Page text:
Welcome to my jump page! When you begin a jump, you should start with your arms in a high V and your feet together. Cross your arms above your head and bring them forward and down to your knee level. Then uncross and hit a t motion as you jump up. Hint~When you uncross your arms when you jump, push up with your shoulders. You can somehow get higher.

Here are explainations and tips on how to do some of the most popular cheerleading jumps. Remember there is no trick to suddenly get awesome jumps, it takes hard work! So to get ready from tryouts, PRACTICE!!! First! Before you start doing any jumps you need to be completely stretched out....including the upper body! After you have stretch jump up and down a few times. Now you're ready to jump!

Jump Drill - If you have bad landings, these help a lot. Do a T and kick a leg out to the side like in a toe touch and keep the proper form. Now whip your leg down as fast as you can. Think you need to get your leg down twice as fast as you got it up there. Do this twice as many times on your bad leg.

The Prep: In your prep you need to put your arms in a high V then swing them down in front of you. Your legs should come up at the same time as your arms. When your legs reach the highest point in the jump, your arms should hit a motion.

Here are the counts along with the prep motions: ~1-2: hands are in a clasp(clap) ~3-4: hands are in a high-V, you are up on your toes ~5: hands swing down in front of you ~6: hands hit a motion ~7-8: hands come down to your sides, legs are bent to absorb jump

Beginner Jumps: Tuck - When you jump, lift legs and bring knees to chest. DO NOT bring your chest down to your knees. Keep your knees and feet together.
  • Double Hook - When you jump lift right leg up and bend you knee so that it is level to the ground and your knee is pointing to the audience. Bring your back leg up and level to the ground and point your knee to the left. You should be able to sit in this position.

  • Herkie - This is what the girl in the back ground is doing. When you jump, lift your right leg up to the side and your left leg up a little bit and bend your knee. At the peak of your jump, roll your hips (turn your leg backwards so that your shoelaces and knee are facing behind you).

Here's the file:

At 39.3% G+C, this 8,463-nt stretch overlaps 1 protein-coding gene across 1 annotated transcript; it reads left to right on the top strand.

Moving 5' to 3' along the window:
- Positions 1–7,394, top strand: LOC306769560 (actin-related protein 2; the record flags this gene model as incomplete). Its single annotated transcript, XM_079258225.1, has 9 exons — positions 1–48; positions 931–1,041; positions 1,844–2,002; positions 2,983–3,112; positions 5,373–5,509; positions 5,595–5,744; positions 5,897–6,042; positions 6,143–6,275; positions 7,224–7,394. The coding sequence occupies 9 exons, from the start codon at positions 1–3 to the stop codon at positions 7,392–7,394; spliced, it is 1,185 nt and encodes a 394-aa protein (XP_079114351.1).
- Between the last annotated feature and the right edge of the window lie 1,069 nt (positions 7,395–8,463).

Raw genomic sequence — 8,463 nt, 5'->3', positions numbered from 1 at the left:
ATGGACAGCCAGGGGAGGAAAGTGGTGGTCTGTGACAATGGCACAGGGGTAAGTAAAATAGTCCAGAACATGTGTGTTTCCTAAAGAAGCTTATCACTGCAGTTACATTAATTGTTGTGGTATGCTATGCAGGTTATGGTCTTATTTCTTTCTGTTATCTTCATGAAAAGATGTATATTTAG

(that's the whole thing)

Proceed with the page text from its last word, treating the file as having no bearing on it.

• Side Hurdler - This is similar to the herkie. When you jump, lift your right leg the same way as the herkie. Bring your left foot up like the left foot in the double hook. Front Hurdler - You should perform this jump at a 45 degree angle from the crowd. When you jump, lift your leg forward as high as you can and lift your back leg up like the left leg of a herkie. At the peak of your jump, your arms should be in a touchdown.

    Advanced Jumps: Toe Touch - This is similar to the Spread Eagle. When you lift your legs up, make your knees point up and at the peak of your jump roll your hips back. Make sure you keep your back straight and don't hunch over. Pike - This jump is difficult for me. Lift both of your legs forward until they are parallel to the ground. This is one of the few jumps that you are supposed to lean forward in. Put your arms straight out in front of your, on the outside of your heels. A good way to get a high pike is to sit on the floor with your legs straight out in front of you and touch your nose to your knees, or you can pull on your feet, then point your toes. This jump is a 7/10 difficulty, and is a good competition jump. Double pikes are also a good competition jump, especially for individuals. Double Nine - This is similar to the pike. You lift your right leg like the pike, and bend your left leg in towards you, level with the ground, your left toe touching your right knee. Your arms do the same..."double nine."


    Jump Practice:

      1. Stretch
      2. Have the squad warm up their jumps on their own.
      3. Bring the squad together and do the jumps as a group to counts. Begin with the easiest and end with the most difficult. If some squad members cannot do a particular jump, encourage them to try anyway. They will never learn unless they try!
      4. Play music and have the whole squad do the jumps together to the counts of the music. This is a great exercise to keep everyone synchronized.
      5. Have the squad get into a circle. If the squad is very large, break it into groups. With the circles, have the members practice their jumps all together. By doing jumps in a circle, they can see if their timing is on or off. It is another great exercise to increase synchronization.
      6. With the music playing, have the squad members line up in three or four lines, depending on the size of the squad. The front people in each line will do a specified jump to the music. The coach should call out the jump and count out loud, so the front girls know what they are doing and when to execute that particular jump. Once their jump is over, they should run to the back of the line, while the rest of the squad moves forward.